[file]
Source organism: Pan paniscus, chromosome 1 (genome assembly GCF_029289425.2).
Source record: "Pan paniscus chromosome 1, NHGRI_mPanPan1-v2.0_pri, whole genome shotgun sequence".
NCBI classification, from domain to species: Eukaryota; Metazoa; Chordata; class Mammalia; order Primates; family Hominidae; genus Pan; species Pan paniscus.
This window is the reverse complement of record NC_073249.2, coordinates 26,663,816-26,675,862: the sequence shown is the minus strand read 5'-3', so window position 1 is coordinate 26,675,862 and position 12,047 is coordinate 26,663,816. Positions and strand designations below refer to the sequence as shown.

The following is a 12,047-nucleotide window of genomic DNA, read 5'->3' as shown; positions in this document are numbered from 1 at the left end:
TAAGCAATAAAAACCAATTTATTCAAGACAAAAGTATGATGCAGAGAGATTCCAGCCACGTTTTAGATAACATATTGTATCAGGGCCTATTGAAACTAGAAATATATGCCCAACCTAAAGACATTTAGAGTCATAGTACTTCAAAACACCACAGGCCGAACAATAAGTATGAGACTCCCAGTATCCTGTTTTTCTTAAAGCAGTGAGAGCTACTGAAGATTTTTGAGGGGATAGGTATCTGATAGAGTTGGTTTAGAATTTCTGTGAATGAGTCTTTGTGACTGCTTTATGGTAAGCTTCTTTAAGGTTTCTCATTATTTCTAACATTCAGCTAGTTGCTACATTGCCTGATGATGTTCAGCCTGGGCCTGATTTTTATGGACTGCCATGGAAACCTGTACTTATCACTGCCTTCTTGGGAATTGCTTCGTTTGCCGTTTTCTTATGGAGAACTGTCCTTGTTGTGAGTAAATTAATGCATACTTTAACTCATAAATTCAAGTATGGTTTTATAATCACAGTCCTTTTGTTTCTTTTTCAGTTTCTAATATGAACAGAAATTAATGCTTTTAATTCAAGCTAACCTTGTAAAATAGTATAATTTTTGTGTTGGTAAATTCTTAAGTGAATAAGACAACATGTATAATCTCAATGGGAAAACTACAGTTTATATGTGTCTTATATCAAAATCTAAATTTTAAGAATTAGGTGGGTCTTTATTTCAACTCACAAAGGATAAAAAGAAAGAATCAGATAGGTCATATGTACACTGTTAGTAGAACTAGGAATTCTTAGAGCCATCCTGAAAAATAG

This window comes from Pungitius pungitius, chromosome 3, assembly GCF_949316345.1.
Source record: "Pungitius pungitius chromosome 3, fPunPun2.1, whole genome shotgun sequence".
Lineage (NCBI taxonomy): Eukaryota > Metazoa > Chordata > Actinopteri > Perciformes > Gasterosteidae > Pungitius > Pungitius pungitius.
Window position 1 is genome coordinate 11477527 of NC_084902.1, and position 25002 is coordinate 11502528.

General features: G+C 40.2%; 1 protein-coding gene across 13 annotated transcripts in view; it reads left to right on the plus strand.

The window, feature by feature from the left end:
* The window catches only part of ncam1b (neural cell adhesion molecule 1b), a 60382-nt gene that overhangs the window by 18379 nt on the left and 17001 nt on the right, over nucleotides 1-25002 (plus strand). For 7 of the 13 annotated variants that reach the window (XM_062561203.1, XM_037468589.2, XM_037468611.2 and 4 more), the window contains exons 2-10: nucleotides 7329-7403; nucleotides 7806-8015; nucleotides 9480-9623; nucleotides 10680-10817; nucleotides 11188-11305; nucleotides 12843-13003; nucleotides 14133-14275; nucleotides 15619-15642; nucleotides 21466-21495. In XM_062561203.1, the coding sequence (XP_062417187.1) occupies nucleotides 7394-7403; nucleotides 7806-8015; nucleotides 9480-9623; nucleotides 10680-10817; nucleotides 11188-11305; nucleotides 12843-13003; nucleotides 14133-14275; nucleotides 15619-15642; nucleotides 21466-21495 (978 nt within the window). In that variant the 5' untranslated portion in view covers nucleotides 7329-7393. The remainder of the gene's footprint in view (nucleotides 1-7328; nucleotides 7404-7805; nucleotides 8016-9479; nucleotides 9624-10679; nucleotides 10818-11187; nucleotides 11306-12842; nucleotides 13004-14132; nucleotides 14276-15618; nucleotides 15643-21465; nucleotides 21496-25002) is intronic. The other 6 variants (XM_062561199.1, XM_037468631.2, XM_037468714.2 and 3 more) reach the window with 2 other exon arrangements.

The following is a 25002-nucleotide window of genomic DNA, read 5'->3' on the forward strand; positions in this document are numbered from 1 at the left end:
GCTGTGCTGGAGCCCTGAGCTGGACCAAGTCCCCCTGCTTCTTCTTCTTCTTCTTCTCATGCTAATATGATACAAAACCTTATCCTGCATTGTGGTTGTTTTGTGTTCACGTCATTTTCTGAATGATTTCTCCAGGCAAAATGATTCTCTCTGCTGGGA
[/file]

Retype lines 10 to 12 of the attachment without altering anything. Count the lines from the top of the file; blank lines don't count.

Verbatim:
Window position 1 is genome coordinate 11477527 of NC_084902.1, and position 25002 is coordinate 11502528.

General features: G+C 40.2%; 1 protein-coding gene across 13 annotated transcripts in view; it reads left to right on the plus strand.

The window, feature by feature from the left end: